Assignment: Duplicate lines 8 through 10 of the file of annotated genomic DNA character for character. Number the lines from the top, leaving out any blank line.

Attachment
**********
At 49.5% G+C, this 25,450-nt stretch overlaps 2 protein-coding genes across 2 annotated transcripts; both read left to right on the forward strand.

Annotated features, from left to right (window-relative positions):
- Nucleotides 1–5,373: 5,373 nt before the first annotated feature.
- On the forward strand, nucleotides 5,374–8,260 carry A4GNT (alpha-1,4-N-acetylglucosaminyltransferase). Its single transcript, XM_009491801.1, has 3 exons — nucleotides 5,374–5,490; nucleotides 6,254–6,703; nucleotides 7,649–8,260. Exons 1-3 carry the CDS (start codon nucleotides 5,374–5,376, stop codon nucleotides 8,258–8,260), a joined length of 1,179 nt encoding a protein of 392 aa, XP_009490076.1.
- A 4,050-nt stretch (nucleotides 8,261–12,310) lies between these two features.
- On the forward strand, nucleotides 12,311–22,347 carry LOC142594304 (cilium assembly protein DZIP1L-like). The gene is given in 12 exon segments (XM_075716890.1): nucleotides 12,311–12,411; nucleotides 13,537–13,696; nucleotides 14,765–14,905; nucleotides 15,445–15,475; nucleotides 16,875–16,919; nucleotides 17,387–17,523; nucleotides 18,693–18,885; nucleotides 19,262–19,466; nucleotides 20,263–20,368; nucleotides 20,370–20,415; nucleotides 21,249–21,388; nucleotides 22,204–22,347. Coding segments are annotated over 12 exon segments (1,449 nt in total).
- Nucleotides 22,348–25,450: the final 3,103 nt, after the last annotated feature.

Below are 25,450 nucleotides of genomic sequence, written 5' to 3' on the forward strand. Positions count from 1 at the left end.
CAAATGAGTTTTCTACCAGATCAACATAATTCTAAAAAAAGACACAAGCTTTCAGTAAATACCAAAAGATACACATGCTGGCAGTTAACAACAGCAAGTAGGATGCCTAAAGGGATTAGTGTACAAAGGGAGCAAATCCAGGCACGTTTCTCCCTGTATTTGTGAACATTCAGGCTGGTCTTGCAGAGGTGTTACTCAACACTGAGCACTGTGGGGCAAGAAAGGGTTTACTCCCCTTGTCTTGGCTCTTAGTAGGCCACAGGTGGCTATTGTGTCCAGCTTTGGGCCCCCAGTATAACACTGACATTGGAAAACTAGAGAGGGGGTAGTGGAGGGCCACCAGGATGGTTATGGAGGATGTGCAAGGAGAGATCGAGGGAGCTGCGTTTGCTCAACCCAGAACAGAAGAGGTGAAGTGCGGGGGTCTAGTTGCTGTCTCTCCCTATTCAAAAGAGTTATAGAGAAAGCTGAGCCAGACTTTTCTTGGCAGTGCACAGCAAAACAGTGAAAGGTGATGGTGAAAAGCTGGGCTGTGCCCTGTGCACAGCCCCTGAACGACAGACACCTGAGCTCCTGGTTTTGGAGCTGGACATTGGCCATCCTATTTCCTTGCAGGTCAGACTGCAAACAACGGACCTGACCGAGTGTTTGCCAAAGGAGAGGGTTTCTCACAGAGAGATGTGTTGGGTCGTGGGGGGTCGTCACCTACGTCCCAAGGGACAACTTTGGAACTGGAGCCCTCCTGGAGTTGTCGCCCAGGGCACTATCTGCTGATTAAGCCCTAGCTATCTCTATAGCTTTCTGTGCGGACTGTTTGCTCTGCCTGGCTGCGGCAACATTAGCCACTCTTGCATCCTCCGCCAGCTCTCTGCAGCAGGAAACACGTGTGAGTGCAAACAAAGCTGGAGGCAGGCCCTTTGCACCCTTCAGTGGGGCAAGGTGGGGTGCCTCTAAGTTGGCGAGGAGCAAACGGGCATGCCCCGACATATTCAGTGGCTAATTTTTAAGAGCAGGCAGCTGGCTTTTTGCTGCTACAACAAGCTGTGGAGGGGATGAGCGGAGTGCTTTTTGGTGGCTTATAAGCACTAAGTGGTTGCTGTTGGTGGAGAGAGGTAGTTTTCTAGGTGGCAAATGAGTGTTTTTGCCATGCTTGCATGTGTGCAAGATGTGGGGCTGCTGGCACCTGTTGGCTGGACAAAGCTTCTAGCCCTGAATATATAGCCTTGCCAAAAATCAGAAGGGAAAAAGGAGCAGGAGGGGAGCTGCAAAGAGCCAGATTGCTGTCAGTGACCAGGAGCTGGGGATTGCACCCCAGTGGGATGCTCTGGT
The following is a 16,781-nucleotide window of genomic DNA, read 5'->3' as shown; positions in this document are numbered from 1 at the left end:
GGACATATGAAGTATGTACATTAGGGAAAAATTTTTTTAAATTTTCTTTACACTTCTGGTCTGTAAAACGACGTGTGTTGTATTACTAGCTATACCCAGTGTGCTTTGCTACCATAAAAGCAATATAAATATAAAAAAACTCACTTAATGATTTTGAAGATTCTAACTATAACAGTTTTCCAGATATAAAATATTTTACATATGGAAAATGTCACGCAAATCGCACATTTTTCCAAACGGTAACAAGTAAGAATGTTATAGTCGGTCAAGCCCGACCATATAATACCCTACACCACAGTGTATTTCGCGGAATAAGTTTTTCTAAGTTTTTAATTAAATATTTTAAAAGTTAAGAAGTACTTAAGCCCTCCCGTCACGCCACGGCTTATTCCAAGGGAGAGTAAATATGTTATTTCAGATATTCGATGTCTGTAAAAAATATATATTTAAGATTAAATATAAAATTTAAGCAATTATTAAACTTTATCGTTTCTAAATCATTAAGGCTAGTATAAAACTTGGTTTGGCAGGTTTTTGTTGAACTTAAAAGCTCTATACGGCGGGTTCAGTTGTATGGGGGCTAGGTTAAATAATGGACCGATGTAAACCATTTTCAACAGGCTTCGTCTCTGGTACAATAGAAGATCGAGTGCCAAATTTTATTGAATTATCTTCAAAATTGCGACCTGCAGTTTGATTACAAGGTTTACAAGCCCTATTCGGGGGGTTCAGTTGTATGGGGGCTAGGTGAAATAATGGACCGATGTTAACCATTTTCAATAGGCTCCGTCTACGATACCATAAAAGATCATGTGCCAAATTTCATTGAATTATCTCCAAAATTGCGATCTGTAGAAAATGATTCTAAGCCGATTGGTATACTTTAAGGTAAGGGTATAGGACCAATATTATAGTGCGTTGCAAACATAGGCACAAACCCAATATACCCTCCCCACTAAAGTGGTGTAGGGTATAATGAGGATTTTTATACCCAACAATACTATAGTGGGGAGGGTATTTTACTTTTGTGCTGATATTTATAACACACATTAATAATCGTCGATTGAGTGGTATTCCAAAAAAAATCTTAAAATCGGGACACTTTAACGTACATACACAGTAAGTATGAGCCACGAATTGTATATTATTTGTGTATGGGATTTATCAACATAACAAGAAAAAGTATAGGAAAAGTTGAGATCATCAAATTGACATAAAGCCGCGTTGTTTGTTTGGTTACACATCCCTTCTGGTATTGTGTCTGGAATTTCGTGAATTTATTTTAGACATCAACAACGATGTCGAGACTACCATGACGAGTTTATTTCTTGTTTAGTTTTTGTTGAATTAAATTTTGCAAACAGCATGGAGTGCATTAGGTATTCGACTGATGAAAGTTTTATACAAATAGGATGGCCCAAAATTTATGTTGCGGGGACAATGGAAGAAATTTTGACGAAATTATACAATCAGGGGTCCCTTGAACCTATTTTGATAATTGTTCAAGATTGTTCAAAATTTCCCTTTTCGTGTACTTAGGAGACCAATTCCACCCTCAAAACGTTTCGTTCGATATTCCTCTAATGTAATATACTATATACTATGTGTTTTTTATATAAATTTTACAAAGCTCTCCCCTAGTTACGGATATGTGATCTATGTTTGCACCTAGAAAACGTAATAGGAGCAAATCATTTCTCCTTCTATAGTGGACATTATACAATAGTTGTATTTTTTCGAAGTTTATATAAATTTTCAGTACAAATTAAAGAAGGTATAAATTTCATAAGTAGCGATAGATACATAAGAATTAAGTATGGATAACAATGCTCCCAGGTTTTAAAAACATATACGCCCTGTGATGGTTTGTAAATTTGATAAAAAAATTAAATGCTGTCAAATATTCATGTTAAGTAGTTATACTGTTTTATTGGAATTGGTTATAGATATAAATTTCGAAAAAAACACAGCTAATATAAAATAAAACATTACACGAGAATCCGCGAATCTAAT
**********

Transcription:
Below are 25,450 nucleotides of genomic sequence, written 5' to 3' on the forward strand. Positions count from 1 at the left end.
CAAATGAGTTTTCTACCAGATCAACATAATTCTAAAAAAAGACACAAGCTTTCAGTAAATACCAAAAGATACACATGCTGGCAGTTAACAACAGCAAGTAGGATGCCTAAAGGGATTAGTGTACAAAGGGAGCAAATCCAGGCACGTTTCTCCCTGTATTTGTGAACATTCAGGCTGGTCTTGCAGAGGTGTTACTCAACACTGAGCACTGTGGGGCAAGAAAGGGTTTACTCCCCTTGTCTTGGCTCTTAGTAGGCCACAGGTGGCTATTGTGTCCAGCTTTGGGCCCCCAGTATAACACTGACATTGGAAAACTAGAGAGGGGGTAGTGGAGGGCCACCAGGATGGTTATGGAGGATGTGCAAGGAGAGATCGAGGGAGCTGCGTTTGCTCAACCCAGAACAGAAGAGGTGAAGTGCGGGGGTCTAGTTGCTGTCTCTCCCTATTCAAAAGAGTTATAGAGAAAGCTGAGCCAGACTTTTCTTGGCAGTGCACAGCAAAACAGTGAAAGGTGATGGTGAAAAGCTGGGCTGTGCCCTGTGCACAGCCCCTGAACGACAGACACCTGAGCTCCTGGTTTTGGAGCTGGACATTGGCCATCCTATTTCCTTGCAGGTCAGACTGCAAACAACGGACCTGACCGAGTGTTTGCCAAAGGAGAGGGTTTCTCACAGAGAGATGTGTTGGGTCGTGGGGGGTCGTCACCTACGTCCCAAGGGACAACTTTGGAACTGGAGCCCTCCTGGAGTTGTCGCCCAGGGCACTATCTGCTGATTAAGCCCTAGCTATCTCTATAGCTTTCTGTGCGGACTGTTTGCTCTGCCTGGCTGCGGCAACATTAGCCACTCTTGCATCCTCCGCCAGCTCTCTGCAGCAGGAAACACGTGTGAGTGCAAACAAAGCTGGAGGCAGGCCCTTTGCACCCTTCAGTGGGGCAAGGTGGGGTGCCTCTAAGTTGGCGAGGAGCAAACGGGCATGCCCCGACATATTCAGTGGCTAATTTTTAAGAGCAGGCAGCTGGCTTTTTGCTGCTACAACAAGCTGTGGAGGGGATGAGCGGAGTGCTTTTTGGTGGCTTATAAGCACTAAGTGGTTGCTGTTGGTGGAGAGAGGTAGTTTTCTAGGTGGCAAATGAGTGTTTTTGCCATGCTTGCATGTGTGCAAGATGTGGGGCTGCTGGCACCTGTTGGCTGGACAAAGCTTCTAGCCCTGAATATATAGCCTTGCCAAAAATCAGAAGGGAAAAAGGAGCAGGAGGGGAGCTGCAAAGAGCCAGATTGCTGTCAGTGACCAGGAGCTGGGGATTGCACCCCAGTGGGATGCTCTGGT
The following is a 16,781-nucleotide window of genomic DNA, read 5'->3' as shown; positions in this document are numbered from 1 at the left end: